Transfusion practices in the Eastern Cape Province of South Africa in the era of HIV and HAART
Van den Berg, Karin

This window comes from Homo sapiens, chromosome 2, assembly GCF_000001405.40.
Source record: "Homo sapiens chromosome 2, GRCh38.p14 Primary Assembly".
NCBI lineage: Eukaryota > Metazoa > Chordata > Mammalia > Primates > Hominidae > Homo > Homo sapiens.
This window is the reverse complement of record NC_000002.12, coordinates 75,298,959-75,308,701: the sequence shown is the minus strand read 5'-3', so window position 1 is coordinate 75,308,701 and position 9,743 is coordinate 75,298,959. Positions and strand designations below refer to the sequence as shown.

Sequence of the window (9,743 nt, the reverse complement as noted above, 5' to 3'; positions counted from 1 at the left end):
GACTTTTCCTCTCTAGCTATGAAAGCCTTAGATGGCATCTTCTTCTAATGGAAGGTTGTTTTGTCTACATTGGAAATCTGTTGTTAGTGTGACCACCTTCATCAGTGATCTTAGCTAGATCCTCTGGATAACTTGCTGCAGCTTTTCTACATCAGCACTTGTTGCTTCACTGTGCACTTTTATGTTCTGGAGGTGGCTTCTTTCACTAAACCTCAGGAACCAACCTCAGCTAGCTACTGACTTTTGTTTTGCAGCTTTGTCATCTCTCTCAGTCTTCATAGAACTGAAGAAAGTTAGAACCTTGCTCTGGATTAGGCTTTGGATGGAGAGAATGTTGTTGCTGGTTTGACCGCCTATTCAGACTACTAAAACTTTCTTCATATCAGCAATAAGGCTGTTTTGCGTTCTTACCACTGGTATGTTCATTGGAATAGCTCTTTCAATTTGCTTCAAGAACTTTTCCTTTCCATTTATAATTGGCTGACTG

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The HIV/AIDS pandemic has irrevocably changed the face of healthcare delivery and research. This is especially true in South Africa with its estimated 5.26 million HIV-infected people. It was not until the significant up scaling of the anti-retroviral therapy roll-out that the HIV-incidence rate in South Africa started declining substantially from an estimated 1.32% in 2005 to an estimated 0.85% in 2013. Cytopaenias are common in HIV-infected individuals. Their risk of developing anaemia ranges from 60 to 95% during the course of the disease. The impact of HIV/AIDS on blood utilisation in the country is largely unknown. With this study we aimed to address the lack of knowledge regarding the blood requirements of the HIV-positive population and how the changing epidemic may affect future blood utilisation, by establishing what proportion of blood issued to medical and surgical patients admitted to a large referral hospital in the Eastern Cape Province of South Africa, was issued to HIV-positive patients Methods We conducted a retrospective cross-sectional study analysing the prevalence of HIV among patients receiving blood and blood products. Baseline demographic data was collected on all patients admitted during a three-month period with additional clinical data collected on patients who received a blood transfusion. Ethics approval was obtained from the UFS and the South African National Blood Service (SANBS). Approval to complete the study was obtained from the senior management of the Hospital and the local blood service offices. Following a short pilot study during which the various systems were tested, data collection commenced on 7 January 2013 and was completed on 6 April 2013. Results A total of 3438 patient admissions were included in the study with equal distribution between male and female patients. Patients tended to be younger with almost 75% of patients younger than 60. Almost 8% of patients were transfused. HIV status was poorly recorded. Only 25% of patients had a HIV test result on file. The reported HIV prevalence was 14%. The median LOS was 7 days and in-patient mortality 8%. During 330 transfusion episodes, 267 patients received 609 units of RBC, i.e. 1.24 transfusion episodes per patient. Except for 6 units, all units issued were recorded as transfused, translating to a transfused ratio of 1.00:0.99. Being HIV-positive, surgical admissions, having been admitted to ICU, extended LOS and death at discharge were independently association with having received a transfusion. Mean pre- and post-transfusion Hb levels were significantly lower in HIV-positive patients and these patients were less likely to have had a correctly completed consent form on record, but were more likely to have had their anaemia investigated. Discussion The complex HIV-testing at this facility hampered the analysis of the data and raises serious public health questions. Despite this, it is clear that HIV significantly impacts blood utilisation at this facility. HIV-prevalence among all admissions was found to be ~ 14%, as compared to the almost 20% among the recipients of blood. Similarly 26% of the transfusion episodes involved HIV positive patients. However, only 16% of the units issued were issued to HIV-positive patients. The data suggests that HIV-status significantly influenced doctors’ transfusion practices. HIV-positive patients had significantly lower pre- and post-transfusion Hb levels suggesting lower transfusion triggers and targets for HIV-positive patients. These patients were also less likely to have had correctly completed consent forms; only a third of HIV-positive patients had correctly completed forms on record. Conclusion HIV contributes significantly to the blood utilisation at a tertiary hospital in the Eastern Cape and would appear to influence clinicians’ transfusion practice. The exact nature of the interaction between HIV and transfusion requires further investigation.